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Plato's Republic books II-X
Transcript of Plato's Republic books II-X
by Jill Craven
“fine works of art, whose effect … imperceptibly guides them [young people], from
childhood onwards, until they are assimilated to, familiar with, and in harmony with the
beauty of reason” (58)
Plato argues that literature can strengthen character
Why Poets are (regretfully) banished
Their products are not truthful--they speak to the lower domains of the mind
How does Plato relate to Kant?
Does literature make an impact? If so, should there be censorship for the greater good?
Do you believe in Forms--Ideas--Universals?
Plato's Cave: An Allegory
"an analogy for the human condition—for our education or lack of it"
“a story, poem, or picture that can be interpreted to reveal a
hidden meaning, typically a moral or political one” (OED)
Literature makes an Impact
So we have to make sure it's a good impact, not a bad one.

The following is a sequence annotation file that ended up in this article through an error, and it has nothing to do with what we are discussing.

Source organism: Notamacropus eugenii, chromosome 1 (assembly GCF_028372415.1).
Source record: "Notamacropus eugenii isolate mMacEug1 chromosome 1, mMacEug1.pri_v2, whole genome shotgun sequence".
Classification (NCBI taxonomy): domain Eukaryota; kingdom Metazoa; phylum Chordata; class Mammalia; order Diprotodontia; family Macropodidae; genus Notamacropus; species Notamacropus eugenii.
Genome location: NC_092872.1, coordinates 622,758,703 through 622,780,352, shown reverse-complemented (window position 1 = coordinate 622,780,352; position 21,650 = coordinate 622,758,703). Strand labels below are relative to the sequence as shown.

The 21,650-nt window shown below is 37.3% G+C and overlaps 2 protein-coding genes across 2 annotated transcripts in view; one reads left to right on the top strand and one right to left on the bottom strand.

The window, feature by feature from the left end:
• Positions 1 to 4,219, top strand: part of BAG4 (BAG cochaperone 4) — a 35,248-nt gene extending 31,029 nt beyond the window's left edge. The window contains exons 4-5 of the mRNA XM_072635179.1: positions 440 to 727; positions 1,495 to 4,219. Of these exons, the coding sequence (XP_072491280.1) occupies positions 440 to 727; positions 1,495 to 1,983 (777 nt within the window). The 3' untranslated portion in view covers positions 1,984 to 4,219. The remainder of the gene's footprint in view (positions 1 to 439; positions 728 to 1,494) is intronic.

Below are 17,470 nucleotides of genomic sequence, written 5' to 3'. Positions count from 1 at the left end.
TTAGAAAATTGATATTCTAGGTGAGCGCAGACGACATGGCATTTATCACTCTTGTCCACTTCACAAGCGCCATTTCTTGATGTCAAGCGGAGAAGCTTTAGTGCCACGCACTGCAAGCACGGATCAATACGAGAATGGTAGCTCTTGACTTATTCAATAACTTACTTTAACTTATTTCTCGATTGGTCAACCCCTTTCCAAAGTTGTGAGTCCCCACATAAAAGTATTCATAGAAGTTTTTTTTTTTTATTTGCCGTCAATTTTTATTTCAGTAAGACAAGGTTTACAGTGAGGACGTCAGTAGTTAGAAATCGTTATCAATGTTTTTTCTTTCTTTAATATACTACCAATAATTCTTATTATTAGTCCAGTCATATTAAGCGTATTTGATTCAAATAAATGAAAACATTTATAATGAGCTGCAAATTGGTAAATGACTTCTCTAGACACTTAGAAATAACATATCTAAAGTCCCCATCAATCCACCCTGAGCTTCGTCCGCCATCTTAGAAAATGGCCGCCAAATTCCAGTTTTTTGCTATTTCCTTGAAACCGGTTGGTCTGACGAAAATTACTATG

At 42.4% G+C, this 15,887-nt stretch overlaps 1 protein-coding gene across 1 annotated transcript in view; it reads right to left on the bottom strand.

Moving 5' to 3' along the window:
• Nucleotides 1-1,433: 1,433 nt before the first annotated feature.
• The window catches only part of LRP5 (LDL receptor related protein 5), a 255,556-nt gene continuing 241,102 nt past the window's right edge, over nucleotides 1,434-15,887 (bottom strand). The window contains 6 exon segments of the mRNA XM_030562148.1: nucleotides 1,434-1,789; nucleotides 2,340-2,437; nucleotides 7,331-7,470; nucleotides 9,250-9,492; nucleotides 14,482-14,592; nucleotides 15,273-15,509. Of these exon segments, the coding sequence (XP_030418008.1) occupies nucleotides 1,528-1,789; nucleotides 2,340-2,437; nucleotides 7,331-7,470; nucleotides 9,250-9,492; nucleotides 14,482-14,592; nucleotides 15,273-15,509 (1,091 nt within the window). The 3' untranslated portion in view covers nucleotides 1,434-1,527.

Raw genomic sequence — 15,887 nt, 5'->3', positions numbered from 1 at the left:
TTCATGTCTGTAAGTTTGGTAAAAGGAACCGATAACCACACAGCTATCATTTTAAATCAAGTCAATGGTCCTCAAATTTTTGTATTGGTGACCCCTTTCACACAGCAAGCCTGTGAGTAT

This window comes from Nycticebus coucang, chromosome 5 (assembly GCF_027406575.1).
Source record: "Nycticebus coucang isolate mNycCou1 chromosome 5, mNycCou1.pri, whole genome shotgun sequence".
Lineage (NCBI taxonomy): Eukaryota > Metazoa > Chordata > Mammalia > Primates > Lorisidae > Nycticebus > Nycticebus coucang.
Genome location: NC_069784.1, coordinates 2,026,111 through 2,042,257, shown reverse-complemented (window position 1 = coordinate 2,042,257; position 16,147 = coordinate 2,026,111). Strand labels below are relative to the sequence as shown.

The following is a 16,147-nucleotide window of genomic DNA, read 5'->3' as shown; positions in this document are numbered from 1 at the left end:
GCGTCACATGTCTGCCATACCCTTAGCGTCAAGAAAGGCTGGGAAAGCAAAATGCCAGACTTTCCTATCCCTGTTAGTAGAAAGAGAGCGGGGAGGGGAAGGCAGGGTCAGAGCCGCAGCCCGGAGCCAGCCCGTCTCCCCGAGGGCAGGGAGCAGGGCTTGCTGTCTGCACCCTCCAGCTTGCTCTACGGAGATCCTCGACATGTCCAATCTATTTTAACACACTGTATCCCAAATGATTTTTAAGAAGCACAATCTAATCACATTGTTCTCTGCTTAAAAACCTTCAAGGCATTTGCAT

In a perfect state, what would education
in cultural studies look like?
stories “best adapted for ... moral improvement” 
What will these stories look like? Gods:
No distorted images of gods or heroes; no fighting, scheming, evil deeds; these are bad examples
God portrayed as only responsible for good
God must also “be portrayed as he really is”:
uniform and truthful, without change
To promote bravery, must not have stories that promote fear of death
No famous men mourning or laughing—
set example—“rate honesty highly”
Should encourage audience self-
discipline, resist temptations
they are family to gods,
so must set examples
Heroes can’t do bad things
What should we strive for?
Use to develop expertise, training: harmony, grace, and rhythm to train the mind and
create good character
Want self-discipline, generosity, courage, broadness of vision
Ultimately cultural studies should
lead to love of beauty
Allegory of the Cave
Allegory of the Cave Explored
This deforms the minds of listeners--without antidote
Poetry is at two removes from the truth
Representer doesn't have knowledge or true beliefs
Definitions: (see summary for official definitions)
Allegory-- (see previous slide)
Socratic Dialogue--but not with the real Socrates
Forms/Ideas--often capitalized--realm of Truth, Real
Divine: Forms/Ideas (Truth resides here)
--unchangeable, universal?, true knowledge
Craftsmen: Made Things
Artists: Represented Things
"The Treachery of Images"
by Rene Magritte
("This is not a pipe")
Examples: Triangles, trees